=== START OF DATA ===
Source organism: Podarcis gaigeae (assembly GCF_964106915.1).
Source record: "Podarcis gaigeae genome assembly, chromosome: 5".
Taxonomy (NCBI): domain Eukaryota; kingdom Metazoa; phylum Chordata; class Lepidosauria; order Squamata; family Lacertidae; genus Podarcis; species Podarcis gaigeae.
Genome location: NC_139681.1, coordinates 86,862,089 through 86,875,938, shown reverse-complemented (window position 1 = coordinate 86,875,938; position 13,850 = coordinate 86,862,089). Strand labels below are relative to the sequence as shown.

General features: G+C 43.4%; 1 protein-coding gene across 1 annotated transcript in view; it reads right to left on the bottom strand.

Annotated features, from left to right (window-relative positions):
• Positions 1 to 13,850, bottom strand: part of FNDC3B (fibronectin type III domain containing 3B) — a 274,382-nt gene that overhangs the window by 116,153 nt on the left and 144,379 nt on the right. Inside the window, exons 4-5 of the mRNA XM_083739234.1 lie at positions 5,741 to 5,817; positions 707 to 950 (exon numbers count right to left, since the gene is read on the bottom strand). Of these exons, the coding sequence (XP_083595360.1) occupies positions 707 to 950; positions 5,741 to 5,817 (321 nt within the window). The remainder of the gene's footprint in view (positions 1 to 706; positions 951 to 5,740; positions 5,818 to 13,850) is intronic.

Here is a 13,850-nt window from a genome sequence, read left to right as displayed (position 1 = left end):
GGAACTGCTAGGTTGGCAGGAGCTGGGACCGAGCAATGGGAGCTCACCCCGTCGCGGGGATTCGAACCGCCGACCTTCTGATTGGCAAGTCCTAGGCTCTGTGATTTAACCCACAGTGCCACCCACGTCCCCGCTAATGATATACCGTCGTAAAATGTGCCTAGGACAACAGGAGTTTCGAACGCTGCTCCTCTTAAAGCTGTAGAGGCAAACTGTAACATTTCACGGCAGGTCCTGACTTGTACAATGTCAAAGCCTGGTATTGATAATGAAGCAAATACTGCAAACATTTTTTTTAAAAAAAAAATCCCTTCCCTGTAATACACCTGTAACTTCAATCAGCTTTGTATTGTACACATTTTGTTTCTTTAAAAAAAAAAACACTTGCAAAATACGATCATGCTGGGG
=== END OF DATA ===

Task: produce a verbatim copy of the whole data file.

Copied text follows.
Source organism: Podarcis gaigeae (assembly GCF_964106915.1).
Source record: "Podarcis gaigeae genome assembly, chromosome: 5".
Taxonomy (NCBI): domain Eukaryota; kingdom Metazoa; phylum Chordata; class Lepidosauria; order Squamata; family Lacertidae; genus Podarcis; species Podarcis gaigeae.
Genome location: NC_139681.1, coordinates 86,862,089 through 86,875,938, shown reverse-complemented (window position 1 = coordinate 86,875,938; position 13,850 = coordinate 86,862,089). Strand labels below are relative to the sequence as shown.

General features: G+C 43.4%; 1 protein-coding gene across 1 annotated transcript in view; it reads right to left on the bottom strand.

Annotated features, from left to right (window-relative positions):
• Positions 1 to 13,850, bottom strand: part of FNDC3B (fibronectin type III domain containing 3B) — a 274,382-nt gene that overhangs the window by 116,153 nt on the left and 144,379 nt on the right. Inside the window, exons 4-5 of the mRNA XM_083739234.1 lie at positions 5,741 to 5,817; positions 707 to 950 (exon numbers count right to left, since the gene is read on the bottom strand). Of these exons, the coding sequence (XP_083595360.1) occupies positions 707 to 950; positions 5,741 to 5,817 (321 nt within the window). The remainder of the gene's footprint in view (positions 1 to 706; positions 951 to 5,740; positions 5,818 to 13,850) is intronic.

Here is a 13,850-nt window from a genome sequence, read left to right as displayed (position 1 = left end):
GGAACTGCTAGGTTGGCAGGAGCTGGGACCGAGCAATGGGAGCTCACCCCGTCGCGGGGATTCGAACCGCCGACCTTCTGATTGGCAAGTCCTAGGCTCTGTGATTTAACCCACAGTGCCACCCACGTCCCCGCTAATGATATACCGTCGTAAAATGTGCCTAGGACAACAGGAGTTTCGAACGCTGCTCCTCTTAAAGCTGTAGAGGCAAACTGTAACATTTCACGGCAGGTCCTGACTTGTACAATGTCAAAGCCTGGTATTGATAATGAAGCAAATACTGCAAACATTTTTTTTAAAAAAAAAATCCCTTCCCTGTAATACACCTGTAACTTCAATCAGCTTTGTATTGTACACATTTTGTTTCTTTAAAAAAAAAAACACTTGCAAAATACGATCATGCTGGGG